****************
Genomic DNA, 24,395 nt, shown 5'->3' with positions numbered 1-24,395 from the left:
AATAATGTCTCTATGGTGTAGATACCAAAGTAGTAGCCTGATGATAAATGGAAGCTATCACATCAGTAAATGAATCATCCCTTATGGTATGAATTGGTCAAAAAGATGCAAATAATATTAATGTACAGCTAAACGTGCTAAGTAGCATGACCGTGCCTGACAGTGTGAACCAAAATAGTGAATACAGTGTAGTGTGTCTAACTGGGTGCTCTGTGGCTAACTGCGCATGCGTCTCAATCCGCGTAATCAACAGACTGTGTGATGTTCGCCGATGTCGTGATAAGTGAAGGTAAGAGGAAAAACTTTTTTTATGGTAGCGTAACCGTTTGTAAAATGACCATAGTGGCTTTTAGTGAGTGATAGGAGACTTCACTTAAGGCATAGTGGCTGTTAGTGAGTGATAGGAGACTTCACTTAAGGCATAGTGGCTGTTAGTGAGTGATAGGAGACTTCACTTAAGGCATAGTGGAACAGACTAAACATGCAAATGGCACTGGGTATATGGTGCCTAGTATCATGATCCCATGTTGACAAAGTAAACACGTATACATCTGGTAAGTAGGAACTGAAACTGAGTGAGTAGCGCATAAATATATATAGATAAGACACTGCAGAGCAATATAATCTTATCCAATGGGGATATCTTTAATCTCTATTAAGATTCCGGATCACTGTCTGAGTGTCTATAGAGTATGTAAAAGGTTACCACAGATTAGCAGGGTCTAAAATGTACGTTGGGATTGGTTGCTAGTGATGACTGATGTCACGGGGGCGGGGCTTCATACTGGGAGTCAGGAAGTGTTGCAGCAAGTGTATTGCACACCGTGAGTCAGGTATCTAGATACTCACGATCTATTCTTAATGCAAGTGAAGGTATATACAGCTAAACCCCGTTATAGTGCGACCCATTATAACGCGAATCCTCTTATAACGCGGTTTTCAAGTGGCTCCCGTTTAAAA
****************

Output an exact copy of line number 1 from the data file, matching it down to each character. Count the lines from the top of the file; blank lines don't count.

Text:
Genomic DNA, 24,395 nt, shown 5'->3' with positions numbered 1-24,395 from the left: